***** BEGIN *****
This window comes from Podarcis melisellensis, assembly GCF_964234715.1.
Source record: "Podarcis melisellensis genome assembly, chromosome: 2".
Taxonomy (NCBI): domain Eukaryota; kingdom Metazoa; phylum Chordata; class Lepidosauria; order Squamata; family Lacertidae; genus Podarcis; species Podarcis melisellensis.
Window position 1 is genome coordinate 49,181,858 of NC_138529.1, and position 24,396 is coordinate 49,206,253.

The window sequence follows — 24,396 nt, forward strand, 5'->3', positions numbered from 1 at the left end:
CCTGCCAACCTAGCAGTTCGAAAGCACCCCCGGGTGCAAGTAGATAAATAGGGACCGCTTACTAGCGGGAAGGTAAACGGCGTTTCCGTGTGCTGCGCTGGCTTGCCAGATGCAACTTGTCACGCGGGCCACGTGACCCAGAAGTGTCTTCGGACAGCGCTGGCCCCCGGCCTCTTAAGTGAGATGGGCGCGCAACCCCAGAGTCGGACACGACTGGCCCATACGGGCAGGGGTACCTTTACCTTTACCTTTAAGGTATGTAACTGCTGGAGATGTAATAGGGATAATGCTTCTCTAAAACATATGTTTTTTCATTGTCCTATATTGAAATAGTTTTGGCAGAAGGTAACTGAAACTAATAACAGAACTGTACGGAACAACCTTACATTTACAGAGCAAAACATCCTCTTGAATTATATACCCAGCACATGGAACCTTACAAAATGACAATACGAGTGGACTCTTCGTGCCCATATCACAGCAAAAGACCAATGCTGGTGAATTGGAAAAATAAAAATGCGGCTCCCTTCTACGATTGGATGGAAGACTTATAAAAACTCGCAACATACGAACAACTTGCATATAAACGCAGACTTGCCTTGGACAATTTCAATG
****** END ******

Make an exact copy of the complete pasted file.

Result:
This window comes from Podarcis melisellensis, assembly GCF_964234715.1.
Source record: "Podarcis melisellensis genome assembly, chromosome: 2".
Taxonomy (NCBI): domain Eukaryota; kingdom Metazoa; phylum Chordata; class Lepidosauria; order Squamata; family Lacertidae; genus Podarcis; species Podarcis melisellensis.
Window position 1 is genome coordinate 49,181,858 of NC_138529.1, and position 24,396 is coordinate 49,206,253.

The window sequence follows — 24,396 nt, forward strand, 5'->3', positions numbered from 1 at the left end:
CCTGCCAACCTAGCAGTTCGAAAGCACCCCCGGGTGCAAGTAGATAAATAGGGACCGCTTACTAGCGGGAAGGTAAACGGCGTTTCCGTGTGCTGCGCTGGCTTGCCAGATGCAACTTGTCACGCGGGCCACGTGACCCAGAAGTGTCTTCGGACAGCGCTGGCCCCCGGCCTCTTAAGTGAGATGGGCGCGCAACCCCAGAGTCGGACACGACTGGCCCATACGGGCAGGGGTACCTTTACCTTTACCTTTAAGGTATGTAACTGCTGGAGATGTAATAGGGATAATGCTTCTCTAAAACATATGTTTTTTCATTGTCCTATATTGAAATAGTTTTGGCAGAAGGTAACTGAAACTAATAACAGAACTGTACGGAACAACCTTACATTTACAGAGCAAAACATCCTCTTGAATTATATACCCAGCACATGGAACCTTACAAAATGACAATACGAGTGGACTCTTCGTGCCCATATCACAGCAAAAGACCAATGCTGGTGAATTGGAAAAATAAAAATGCGGCTCCCTTCTACGATTGGATGGAAGACTTATAAAAACTCGCAACATACGAACAACTTGCATATAAACGCAGACTTGCCTTGGACAATTTCAATG